Use primary and secondary research to identify company characteristics, financial needs and the decision-making process. A key source of primary research should be your front-line salespeople who may already be selling to these companies in your targeted sectors. You should then be able to asses the bank’s current ability—in terms of product suites, number and quality of dedicated personnel, as well as marketing and sales support assets—to effectively serve these segments.
Conduct competitive intelligence to study other financial providers targeting the same segments. Identify you key strengths and limitations relative to these competitors.
Create and deploy dedicated industry teams. If possible, locate your teams in markets where targeted companies are concentrated. Staff the teams with industry experts and support them with training, industry collateral and other sales support tools.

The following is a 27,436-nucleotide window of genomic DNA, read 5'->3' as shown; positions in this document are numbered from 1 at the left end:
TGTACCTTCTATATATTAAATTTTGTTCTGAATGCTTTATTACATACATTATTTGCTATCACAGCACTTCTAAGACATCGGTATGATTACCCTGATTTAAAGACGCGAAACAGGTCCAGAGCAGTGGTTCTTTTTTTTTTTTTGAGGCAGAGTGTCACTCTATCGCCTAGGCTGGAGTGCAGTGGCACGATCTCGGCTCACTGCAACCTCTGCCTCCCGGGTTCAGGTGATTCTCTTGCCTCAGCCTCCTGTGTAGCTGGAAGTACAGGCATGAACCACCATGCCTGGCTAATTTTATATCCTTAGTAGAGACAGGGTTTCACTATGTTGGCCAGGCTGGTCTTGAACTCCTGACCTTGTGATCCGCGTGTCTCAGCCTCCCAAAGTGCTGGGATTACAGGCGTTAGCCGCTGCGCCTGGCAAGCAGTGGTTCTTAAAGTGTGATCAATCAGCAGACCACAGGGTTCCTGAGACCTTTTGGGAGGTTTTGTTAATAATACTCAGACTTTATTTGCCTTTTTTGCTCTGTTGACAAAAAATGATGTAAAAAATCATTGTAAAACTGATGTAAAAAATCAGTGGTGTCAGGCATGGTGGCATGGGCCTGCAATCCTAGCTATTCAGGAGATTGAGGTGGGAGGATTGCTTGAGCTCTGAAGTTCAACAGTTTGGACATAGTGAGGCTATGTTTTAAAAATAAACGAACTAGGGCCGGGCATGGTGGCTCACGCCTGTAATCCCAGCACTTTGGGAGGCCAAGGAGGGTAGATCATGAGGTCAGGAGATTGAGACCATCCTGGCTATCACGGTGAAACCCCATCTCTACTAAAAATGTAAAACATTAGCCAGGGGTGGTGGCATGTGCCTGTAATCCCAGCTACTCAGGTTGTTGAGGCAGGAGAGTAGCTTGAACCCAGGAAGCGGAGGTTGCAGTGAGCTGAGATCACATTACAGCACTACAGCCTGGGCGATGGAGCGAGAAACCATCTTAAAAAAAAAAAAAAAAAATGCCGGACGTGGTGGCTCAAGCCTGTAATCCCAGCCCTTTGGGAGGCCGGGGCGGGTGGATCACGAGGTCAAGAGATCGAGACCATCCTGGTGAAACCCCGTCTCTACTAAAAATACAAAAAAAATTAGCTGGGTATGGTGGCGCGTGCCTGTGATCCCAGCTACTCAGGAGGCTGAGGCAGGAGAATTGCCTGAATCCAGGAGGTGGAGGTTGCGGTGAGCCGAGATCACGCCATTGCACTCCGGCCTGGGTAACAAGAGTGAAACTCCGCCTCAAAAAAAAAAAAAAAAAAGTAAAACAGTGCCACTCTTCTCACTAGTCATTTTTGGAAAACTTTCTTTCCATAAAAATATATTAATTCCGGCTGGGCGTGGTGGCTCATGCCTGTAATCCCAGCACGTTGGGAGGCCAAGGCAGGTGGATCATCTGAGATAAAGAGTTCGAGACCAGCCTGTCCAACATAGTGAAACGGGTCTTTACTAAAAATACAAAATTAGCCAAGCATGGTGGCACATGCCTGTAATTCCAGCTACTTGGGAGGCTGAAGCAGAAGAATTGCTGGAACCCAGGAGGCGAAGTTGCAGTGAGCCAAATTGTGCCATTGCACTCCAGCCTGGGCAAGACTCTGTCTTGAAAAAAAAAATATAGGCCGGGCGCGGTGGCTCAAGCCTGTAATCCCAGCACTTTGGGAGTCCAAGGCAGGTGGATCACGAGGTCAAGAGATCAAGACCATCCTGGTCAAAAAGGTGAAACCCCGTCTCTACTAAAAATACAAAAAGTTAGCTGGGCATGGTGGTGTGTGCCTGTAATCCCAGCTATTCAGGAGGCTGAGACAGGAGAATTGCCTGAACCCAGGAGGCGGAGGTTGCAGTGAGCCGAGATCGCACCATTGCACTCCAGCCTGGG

Build awareness and engagement through targeted marketing investment, with a focus on particular in industry-specific marketing media and events.
Further engagement with prospects through industry-specific thought leadership, using a mix of formats and media, such as articles (published in your own content portals or in vertical industry media), blog posts, social media channels, surveys, reports, and client success stories.
Second quarter 2013 financials for leading U.S. banks reveal continued strong growth in their commercial loan portfolios. The chart below shows that 11 of 16 banks studied reported double-digit growth rates, with an average increase of 11%. And most of the banks reported very strong commercial pipelines in the second quarter.
Some of this growth can be attributed to improved confidence among U.S. firms. In addition, banks are generating strong growth rates by targeting specific vertical industries that have high-growth potential and/or have been traditionally underserved by banks. These large U.S. banks can assign dedicated teams and create customized campaigns for different industries, which creates a competitive advantage over smaller banks who lack the necessary scale to justify this incremental sales and marketing investment.